Should lunch breaks be mandatory?
People are always being told that lunch is under threat from workaholism, but would a compulsory long break actually mean we achieved more? Former Wall Street trader Frank Partnoy thinks so.
Most of us rush through lunch. We might have a sandwich at our desk or grab a quick salad with a colleague. Or perhaps we skip lunch altogether. After all, breakfast is widely regarded as the most important meal of the day. Dinner is often the most enjoyable. Lunch gets short shrift.
Lunch also has suffered from the crush of technology. Email, social media, and 24-hour news all eat away at lunch. Even when we have lunch alone, we rarely spend the whole time quietly reading or thinking. We are more connected to our hand-held electronic devices than our own thoughts.
Given the fast pace of modern life, it is worth considering whether employers should require a substantial lunch break.
Or, if a mandatory lunch seems too draconian, perhaps employers could give workers incentives to take time off for lunch, just as in some countries they subsidise or reward regular visits to the gym or a physician. Would we benefit from a long intraday pause?
One obvious reason to do lunch is to slow down and gain some perspective. If we burrow into work, and don't come up for air during the day, we will have a hard time thinking strategically or putting our daily tasks into broader context.
By taking a lunch break, we can think outside the box. In the interviews I conducted for my book, I was struck by how many senior leaders stressed the importance of strategic "downtime" - lunch or some other block of an hour or more per day - to break up their thinking and spur them to be more strategic.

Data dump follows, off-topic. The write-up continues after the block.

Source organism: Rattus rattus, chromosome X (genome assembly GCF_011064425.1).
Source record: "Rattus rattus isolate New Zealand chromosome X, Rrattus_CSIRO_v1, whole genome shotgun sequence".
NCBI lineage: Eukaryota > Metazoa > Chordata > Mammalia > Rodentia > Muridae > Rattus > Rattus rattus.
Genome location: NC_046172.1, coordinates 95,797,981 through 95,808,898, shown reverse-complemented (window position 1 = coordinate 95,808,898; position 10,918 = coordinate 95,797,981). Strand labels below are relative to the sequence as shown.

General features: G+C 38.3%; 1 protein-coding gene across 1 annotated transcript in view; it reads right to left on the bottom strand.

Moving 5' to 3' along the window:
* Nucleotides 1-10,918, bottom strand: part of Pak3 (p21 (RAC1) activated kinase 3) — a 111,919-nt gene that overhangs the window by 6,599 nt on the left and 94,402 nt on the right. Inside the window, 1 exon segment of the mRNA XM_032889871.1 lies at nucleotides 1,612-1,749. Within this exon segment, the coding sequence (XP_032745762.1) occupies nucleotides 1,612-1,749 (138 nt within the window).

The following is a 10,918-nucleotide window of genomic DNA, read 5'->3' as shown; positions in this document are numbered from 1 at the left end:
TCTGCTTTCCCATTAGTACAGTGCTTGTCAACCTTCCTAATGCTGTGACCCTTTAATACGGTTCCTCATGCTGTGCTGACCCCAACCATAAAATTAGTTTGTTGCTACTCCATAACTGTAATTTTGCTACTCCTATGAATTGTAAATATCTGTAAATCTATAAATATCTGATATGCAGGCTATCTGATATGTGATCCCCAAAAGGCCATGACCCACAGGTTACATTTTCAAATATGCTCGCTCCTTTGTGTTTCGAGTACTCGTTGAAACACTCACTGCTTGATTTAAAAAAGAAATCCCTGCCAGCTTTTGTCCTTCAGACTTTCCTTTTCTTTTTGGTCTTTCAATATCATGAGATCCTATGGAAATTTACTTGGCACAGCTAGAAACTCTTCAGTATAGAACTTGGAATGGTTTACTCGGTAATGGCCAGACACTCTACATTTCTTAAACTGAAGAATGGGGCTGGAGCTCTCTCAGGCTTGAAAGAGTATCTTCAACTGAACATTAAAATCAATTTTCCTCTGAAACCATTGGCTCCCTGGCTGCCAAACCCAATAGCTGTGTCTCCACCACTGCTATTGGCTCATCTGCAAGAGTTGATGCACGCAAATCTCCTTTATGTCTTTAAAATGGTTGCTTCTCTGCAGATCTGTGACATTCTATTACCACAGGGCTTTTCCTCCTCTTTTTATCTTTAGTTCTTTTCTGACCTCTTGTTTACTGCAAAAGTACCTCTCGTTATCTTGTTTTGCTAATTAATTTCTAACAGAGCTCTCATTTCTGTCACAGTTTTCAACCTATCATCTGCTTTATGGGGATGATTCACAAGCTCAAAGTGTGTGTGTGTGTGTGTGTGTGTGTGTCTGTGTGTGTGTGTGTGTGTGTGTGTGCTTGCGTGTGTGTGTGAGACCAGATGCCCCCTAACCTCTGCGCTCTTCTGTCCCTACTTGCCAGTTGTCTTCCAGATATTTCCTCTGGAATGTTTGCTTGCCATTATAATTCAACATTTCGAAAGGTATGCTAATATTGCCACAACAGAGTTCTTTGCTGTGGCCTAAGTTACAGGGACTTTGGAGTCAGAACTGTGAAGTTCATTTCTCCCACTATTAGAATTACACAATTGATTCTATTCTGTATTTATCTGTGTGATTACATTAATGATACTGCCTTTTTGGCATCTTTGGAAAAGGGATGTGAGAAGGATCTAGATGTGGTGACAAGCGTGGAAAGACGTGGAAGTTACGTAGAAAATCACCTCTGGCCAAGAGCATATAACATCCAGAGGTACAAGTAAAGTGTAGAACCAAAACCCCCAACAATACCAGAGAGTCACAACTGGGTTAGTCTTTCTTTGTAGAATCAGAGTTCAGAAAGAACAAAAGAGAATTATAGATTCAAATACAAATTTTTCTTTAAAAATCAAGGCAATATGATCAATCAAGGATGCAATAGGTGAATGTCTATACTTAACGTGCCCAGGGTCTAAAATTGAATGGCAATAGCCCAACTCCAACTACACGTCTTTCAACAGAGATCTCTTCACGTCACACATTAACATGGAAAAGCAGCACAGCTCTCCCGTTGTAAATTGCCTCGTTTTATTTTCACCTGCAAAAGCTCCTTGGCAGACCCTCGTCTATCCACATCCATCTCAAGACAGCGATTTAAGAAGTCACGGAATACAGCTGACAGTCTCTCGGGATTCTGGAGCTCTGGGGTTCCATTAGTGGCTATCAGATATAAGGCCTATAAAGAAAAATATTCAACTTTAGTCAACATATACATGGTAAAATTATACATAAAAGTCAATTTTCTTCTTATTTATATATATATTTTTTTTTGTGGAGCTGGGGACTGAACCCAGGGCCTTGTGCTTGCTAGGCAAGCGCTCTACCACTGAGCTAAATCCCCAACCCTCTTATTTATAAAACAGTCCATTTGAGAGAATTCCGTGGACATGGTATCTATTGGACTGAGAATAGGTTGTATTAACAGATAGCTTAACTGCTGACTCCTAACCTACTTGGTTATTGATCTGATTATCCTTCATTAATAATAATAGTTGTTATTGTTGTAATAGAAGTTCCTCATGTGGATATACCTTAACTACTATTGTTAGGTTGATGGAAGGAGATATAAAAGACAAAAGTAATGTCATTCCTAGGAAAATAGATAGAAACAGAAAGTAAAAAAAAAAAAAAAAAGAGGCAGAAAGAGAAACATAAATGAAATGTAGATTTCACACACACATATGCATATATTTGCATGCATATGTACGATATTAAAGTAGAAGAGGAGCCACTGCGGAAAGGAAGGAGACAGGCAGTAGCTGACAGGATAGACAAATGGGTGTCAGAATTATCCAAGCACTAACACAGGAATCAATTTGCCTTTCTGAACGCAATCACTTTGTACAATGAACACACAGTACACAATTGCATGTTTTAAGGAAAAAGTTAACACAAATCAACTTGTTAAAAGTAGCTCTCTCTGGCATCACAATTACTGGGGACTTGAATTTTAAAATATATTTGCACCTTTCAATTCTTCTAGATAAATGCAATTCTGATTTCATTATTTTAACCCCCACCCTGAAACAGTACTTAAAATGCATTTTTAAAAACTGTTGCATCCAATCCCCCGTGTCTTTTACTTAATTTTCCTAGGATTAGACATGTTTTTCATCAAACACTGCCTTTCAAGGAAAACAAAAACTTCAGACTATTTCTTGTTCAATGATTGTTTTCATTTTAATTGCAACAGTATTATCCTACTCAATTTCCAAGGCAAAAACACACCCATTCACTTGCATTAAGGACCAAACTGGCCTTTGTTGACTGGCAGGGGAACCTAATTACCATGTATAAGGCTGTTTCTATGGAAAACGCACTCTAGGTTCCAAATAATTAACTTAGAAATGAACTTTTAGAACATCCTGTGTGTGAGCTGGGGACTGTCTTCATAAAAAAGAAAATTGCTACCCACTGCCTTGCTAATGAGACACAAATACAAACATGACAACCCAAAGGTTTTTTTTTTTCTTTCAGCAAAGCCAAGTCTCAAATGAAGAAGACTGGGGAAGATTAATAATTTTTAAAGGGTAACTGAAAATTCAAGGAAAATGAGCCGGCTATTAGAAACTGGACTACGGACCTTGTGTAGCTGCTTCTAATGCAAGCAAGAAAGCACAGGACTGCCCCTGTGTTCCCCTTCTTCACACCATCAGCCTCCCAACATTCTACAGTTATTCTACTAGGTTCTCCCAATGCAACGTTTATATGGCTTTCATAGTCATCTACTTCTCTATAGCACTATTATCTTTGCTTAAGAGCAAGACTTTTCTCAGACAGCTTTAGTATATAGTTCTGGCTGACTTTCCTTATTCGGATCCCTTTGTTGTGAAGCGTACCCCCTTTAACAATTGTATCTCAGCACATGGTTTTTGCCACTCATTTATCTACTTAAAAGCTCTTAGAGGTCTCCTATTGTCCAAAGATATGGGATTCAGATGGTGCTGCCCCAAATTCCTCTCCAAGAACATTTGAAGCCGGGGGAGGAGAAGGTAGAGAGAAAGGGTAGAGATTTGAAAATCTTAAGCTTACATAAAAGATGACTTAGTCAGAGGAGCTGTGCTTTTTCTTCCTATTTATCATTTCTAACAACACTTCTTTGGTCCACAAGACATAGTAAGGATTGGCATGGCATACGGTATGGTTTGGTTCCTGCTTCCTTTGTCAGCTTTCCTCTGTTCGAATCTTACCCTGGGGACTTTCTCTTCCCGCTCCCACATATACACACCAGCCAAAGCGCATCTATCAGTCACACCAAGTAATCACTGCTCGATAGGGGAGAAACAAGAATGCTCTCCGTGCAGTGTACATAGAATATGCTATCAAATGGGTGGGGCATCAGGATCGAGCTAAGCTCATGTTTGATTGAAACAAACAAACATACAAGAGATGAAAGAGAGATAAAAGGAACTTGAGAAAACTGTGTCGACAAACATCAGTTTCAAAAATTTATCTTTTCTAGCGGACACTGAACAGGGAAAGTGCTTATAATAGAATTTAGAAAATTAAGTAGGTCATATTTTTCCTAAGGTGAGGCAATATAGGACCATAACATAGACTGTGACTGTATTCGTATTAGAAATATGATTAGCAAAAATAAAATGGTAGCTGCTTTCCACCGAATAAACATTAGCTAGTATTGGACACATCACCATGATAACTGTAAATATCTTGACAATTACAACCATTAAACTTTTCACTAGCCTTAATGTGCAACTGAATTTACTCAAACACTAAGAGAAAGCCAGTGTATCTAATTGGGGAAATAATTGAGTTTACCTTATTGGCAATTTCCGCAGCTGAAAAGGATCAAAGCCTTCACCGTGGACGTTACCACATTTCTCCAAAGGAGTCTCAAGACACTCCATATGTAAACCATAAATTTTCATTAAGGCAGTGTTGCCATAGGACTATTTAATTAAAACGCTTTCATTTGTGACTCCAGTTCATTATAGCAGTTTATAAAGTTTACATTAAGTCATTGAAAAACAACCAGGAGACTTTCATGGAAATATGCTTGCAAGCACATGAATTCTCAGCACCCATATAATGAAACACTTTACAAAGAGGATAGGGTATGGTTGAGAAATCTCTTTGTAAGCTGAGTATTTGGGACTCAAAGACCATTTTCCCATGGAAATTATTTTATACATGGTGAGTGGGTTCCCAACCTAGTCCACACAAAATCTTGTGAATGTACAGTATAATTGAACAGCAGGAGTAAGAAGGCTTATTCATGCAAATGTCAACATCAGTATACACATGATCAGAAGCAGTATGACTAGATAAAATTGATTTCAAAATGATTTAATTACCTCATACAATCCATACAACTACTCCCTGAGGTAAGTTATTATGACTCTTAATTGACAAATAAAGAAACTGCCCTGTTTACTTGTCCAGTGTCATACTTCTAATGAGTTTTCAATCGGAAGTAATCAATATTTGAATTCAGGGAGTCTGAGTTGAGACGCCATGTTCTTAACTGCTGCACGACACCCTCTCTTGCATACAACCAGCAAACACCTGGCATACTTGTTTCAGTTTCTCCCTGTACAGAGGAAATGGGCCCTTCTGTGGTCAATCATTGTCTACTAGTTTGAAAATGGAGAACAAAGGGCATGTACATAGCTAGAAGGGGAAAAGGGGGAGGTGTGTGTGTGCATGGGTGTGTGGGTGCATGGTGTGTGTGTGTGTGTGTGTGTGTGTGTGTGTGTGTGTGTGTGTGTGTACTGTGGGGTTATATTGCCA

Where we have lunch can be almost as important as whether we have it. If we sit down at a real restaurant and take time to chat leisurely with colleagues, we are more likely to slow down than if we dash to a fast food chain. In fact, a fast food lunch can be more harmful than no lunch at all.
The dangers of fast food are deeper than caloric ingredients and unhealthy food preparation. Recent studies have shown that fast food also has pernicious effects on how we think. For example, Sanford DeVoe, a psychologist at the University of Toronto, has shown that merely being exposed to a fast food logo speeds up our already-fast snap reactions.
Urban fast food locations are packed at lunchtime. In the suburbs, the drive-thrus are lined with cars. People who eat at fast food restaurants might think, as the old McDonald's slogan suggested, that they deserve a break. However, they aren't getting one.
When people do lunch quickly, they often feel forced to choose fast food. But that kind of lunch experience doesn't slow us down. Instead, it speeds us up.
A mandatory break would be especially helpful for people who trade stocks during their lunch break. When I worked in Morgan Stanley's derivatives group in Tokyo during the 1990s, there was a mandatory halt to trading every day for 90 minutes during lunch.